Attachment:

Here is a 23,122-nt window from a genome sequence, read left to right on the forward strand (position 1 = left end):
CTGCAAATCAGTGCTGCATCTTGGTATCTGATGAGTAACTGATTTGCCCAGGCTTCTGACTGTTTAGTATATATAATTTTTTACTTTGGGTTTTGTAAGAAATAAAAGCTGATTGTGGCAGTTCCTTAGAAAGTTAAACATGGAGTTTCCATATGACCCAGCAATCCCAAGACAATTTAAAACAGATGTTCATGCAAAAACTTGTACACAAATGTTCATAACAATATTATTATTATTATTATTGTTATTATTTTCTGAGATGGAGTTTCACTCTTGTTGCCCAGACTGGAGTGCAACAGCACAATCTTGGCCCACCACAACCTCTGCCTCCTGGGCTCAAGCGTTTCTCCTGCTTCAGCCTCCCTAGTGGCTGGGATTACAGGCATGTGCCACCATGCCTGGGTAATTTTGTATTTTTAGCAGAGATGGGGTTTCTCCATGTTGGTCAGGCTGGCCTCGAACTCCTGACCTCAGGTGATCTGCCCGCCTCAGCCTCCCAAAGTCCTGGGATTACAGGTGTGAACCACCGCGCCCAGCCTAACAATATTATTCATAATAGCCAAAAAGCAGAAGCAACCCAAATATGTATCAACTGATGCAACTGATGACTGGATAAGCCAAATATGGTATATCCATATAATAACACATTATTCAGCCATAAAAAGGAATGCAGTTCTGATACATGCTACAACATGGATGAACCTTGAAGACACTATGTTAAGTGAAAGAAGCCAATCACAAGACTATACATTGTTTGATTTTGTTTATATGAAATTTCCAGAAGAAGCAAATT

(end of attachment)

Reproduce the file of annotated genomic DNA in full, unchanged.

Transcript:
Here is a 23,122-nt window from a genome sequence, read left to right on the forward strand (position 1 = left end):
CTGCAAATCAGTGCTGCATCTTGGTATCTGATGAGTAACTGATTTGCCCAGGCTTCTGACTGTTTAGTATATATAATTTTTTACTTTGGGTTTTGTAAGAAATAAAAGCTGATTGTGGCAGTTCCTTAGAAAGTTAAACATGGAGTTTCCATATGACCCAGCAATCCCAAGACAATTTAAAACAGATGTTCATGCAAAAACTTGTACACAAATGTTCATAACAATATTATTATTATTATTATTGTTATTATTTTCTGAGATGGAGTTTCACTCTTGTTGCCCAGACTGGAGTGCAACAGCACAATCTTGGCCCACCACAACCTCTGCCTCCTGGGCTCAAGCGTTTCTCCTGCTTCAGCCTCCCTAGTGGCTGGGATTACAGGCATGTGCCACCATGCCTGGGTAATTTTGTATTTTTAGCAGAGATGGGGTTTCTCCATGTTGGTCAGGCTGGCCTCGAACTCCTGACCTCAGGTGATCTGCCCGCCTCAGCCTCCCAAAGTCCTGGGATTACAGGTGTGAACCACCGCGCCCAGCCTAACAATATTATTCATAATAGCCAAAAAGCAGAAGCAACCCAAATATGTATCAACTGATGCAACTGATGACTGGATAAGCCAAATATGGTATATCCATATAATAACACATTATTCAGCCATAAAAAGGAATGCAGTTCTGATACATGCTACAACATGGATGAACCTTGAAGACACTATGTTAAGTGAAAGAAGCCAATCACAAGACTATACATTGTTTGATTTTGTTTATATGAAATTTCCAGAAGAAGCAAATT